Fabric Flex

Big picture

One aspect of clothing comfort is how easily the body can move while wearing the garment. Fabrics move with and conform to the body in different ways depending on fabric structure and fiber content.

What’s the goal?

To help young designers understand that fabric structure and fiber type influence fabric elongation and recovery, which is important to consider when selecting fabrics for garments requiring easy movement.


Designers work in pairs (groups of 2).

Let’s get started!

  1. Show the PowerPoint.
  1. Each pair of young designers should have four 4” x 10” fabric strips. Have them identify the four fabrics as: woven (plain weave), T-shirt jersey knit, dancewear knit, and non-woven (Tyvek®).
  2. Have young designers measure the un-stretched length of their first fabric by laying the fabric flat on a table. Have one partner hold the fabric flat while the other uses the measuring stick to read the length and record it on the handout as Initial Length (It should be 10 inches).

    Tip: You may want to instruct Young Designers to measure to the nearest ¼ of an inch and to express the result in decimal format for easier calculations, e.g. 11.25 inches.

  3. Now have the young designers hold one end of the fabric in place while the partner stretches the fabric as far as possible. Record this as Stretched Length.
  4. Let go of one end of the fabric and observe how the fabric behaves with the stress removed. Record on the handout whether it returns completely to its original state and whether it returns right away or slowly.
  5. Repeat steps 2-4 measurements with each of the other three fabric strips.
  6. Have the young designers calculate Percent Elongation as:

Stretched length – Initial length  x 100 = % Elongation

                Initial length…………………………………………….


Elongation: the amount a stressed fabric is extended, expressed as a percentage of the original length.


  1. ASK: Which fabric elongated least? Why do you think this fabric did not elongate? Would this fabric be a good choice for athletic apparel?
    • ANSWER: The response should be the non-woven. Fabric structure affects fabric elongation. A non-woven fabric structure locks the fibers in place with heat, glue, or tangling. There is no room for fiber movement in this structure. A rigid fabric does not conform to the body easily and can make movement more difficult.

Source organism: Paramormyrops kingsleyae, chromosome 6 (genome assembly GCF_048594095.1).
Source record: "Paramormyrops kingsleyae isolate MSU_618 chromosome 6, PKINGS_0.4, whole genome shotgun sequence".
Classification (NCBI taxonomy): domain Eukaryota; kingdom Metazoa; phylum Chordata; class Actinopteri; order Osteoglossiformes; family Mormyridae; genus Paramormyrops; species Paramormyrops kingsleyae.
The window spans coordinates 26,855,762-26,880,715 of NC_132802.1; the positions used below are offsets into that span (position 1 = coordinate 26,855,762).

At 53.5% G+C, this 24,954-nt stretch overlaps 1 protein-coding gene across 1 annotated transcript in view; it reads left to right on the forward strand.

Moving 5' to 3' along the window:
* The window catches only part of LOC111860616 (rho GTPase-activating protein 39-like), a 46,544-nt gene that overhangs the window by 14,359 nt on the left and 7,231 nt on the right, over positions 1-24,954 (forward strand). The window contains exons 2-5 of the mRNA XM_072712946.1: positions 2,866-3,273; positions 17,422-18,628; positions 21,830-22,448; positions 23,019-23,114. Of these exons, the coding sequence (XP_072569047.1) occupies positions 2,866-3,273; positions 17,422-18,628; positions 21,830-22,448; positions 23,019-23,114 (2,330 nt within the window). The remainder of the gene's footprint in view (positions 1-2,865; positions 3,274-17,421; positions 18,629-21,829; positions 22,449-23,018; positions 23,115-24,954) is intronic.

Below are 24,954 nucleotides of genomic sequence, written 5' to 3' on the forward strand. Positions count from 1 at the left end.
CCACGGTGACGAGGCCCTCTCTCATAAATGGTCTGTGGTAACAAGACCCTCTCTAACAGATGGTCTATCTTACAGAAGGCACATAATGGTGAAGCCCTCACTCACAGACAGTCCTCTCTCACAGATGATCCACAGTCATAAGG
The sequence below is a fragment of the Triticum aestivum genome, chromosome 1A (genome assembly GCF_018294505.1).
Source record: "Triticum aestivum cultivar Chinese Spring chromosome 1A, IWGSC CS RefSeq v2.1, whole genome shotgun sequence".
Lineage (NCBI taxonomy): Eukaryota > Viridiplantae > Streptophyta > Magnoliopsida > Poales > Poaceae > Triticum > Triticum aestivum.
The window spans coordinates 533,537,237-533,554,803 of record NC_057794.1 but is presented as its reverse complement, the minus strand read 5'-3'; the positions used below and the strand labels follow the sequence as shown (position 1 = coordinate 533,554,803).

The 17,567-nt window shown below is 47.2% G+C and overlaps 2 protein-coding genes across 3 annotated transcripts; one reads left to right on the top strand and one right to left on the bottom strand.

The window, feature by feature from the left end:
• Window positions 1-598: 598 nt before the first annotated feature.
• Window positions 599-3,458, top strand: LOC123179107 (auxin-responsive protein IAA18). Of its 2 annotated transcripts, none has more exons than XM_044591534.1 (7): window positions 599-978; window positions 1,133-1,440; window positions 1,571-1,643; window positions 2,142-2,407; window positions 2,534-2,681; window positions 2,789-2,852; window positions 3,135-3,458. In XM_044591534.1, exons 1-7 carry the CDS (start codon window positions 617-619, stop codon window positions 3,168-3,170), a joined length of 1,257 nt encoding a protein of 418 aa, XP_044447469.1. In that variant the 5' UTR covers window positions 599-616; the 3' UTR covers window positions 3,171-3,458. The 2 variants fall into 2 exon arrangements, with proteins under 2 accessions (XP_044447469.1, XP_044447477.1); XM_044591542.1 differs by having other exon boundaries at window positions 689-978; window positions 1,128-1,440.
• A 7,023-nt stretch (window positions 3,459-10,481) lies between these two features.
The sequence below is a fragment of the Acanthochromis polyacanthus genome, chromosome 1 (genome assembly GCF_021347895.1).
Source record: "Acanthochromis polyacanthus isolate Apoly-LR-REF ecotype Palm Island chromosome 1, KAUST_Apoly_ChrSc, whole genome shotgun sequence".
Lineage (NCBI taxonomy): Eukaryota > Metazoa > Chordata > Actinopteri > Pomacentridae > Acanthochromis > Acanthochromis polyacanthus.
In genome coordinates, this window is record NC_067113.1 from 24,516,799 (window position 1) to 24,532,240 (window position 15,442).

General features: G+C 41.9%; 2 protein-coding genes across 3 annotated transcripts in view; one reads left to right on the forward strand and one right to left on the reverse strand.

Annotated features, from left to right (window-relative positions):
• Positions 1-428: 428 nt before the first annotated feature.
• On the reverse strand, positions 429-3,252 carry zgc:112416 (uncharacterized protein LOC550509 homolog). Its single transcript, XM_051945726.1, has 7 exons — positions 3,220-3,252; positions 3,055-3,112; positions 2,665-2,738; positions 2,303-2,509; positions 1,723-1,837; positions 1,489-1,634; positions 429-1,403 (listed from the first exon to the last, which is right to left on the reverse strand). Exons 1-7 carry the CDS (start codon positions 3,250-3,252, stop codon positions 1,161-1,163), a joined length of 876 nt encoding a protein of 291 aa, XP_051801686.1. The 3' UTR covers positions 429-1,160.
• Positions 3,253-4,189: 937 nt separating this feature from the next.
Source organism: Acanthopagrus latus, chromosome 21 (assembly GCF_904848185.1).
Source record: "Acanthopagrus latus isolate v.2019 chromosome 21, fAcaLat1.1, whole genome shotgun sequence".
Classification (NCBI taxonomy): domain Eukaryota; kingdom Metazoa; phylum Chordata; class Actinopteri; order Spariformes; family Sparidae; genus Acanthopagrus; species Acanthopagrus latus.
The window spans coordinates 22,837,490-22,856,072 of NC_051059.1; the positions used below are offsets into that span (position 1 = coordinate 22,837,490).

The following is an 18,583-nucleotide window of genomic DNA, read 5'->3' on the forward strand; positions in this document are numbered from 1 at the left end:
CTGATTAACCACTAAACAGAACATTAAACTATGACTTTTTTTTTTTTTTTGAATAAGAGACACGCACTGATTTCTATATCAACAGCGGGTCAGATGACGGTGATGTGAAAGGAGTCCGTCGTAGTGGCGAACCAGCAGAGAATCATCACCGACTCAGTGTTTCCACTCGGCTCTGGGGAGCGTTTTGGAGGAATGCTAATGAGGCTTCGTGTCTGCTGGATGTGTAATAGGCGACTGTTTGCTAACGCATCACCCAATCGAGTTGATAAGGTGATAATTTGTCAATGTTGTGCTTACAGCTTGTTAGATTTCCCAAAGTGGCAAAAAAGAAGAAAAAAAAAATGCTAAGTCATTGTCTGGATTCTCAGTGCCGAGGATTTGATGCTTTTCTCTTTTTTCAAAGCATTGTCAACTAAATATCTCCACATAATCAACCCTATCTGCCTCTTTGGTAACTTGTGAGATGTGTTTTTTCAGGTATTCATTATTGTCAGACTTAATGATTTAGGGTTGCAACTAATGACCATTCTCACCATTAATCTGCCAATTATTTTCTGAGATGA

2. ASK: Which fabric elongated the most? Why do you think this fabric elongated so much? Did you notice how this fabric snapped back to its original shape? How does this quick recovery make this fabric ideal for dancewear?
    • ANSWER: The answer should be the dancewear fabric. This fabricelongates very easily for two reasons: First, it is a knit, and the loops inknit fabrics flatten and stretch when pulled. Second, this fabric contains a fiber called spandex.


      Recovery: Recovery is the ability of a material to return to its original state when a stress is removed.

      Spandex: Spandex is a manufactured fiber made of a combination of flexible and rigid segments of a polymer* called polyurethane. Spandex will stretch up to seven times in length and return to its original measurement! Clothing labels often list elastane, the international name for spandex, or LYCRA®, a prominent brand of spandex.

  3. ASK: How did the recovery of the T-shirt knit compare to that of the dancewear fabric?
    • ANSWER: The T-shirt knit should have stretched easily, but not as much as the dancewear fabric, and it should have recovered slowly. Fabrics that do not recover well create baggy knees in pants.
    • ANSWER: The right angles of a woven fabric align yarns next to one another with little room for movement. A tightly woven fabric will not stretch easily in either warp or weft direction (unless the yarns themselves are stretchy), but will stretch in the bias direction (at a diagonal to the warp and weft).

Take it Further

  1. Cut woven fabric in warp, weft, and bias directions. Compare elongation and recovery.
  2. Cut strips of T-shirt jersey knit with the courses in the lengthwise and crosswise direction. Compare the elongation.  Jersey stretches much more in the course direction than in the wale direction.  It is important for a designer to orient a fabric correctly in a garment to make use of elongation properties.

    Warp: Warp is the lengthwise direction of a woven fabric.  Warp yarns are threaded first onto a loom to give structure to a fabric.

    Weft: Weft is the crosswise direction of a fabric.  Weft yarns do not need to be as strong as warp yarns, and sometimes have a little bit of stretch.

    Bias: Bias is the diagonal direction of a woven fabric.  Warp and weft yarns are both stressed when fabric is pulled in the bias direction, so they will move out of place and the fabric will elongate. 

    Neckties are always cut “on the bias” so that they can curve around the neck easily with a little stretch. 

    Course: Courses are the horizontal loops across the width of jersey knit, seen easily on the fabric back.

    Wale:  The fine vertical ribs in a jersey fabric seen on the right side of the fabric.

  3. Compare athletic mesh to a T-shirt knit. T-shirt knit is a weft knit  Athletic mesh is a warp knit, and will not stretch unless it contains spandex yarn.

    Weft knit: one yarn traverses back and forth adding loops in each row.

    Warp knit: many yarns are linked together as they move vertically simultaneously.


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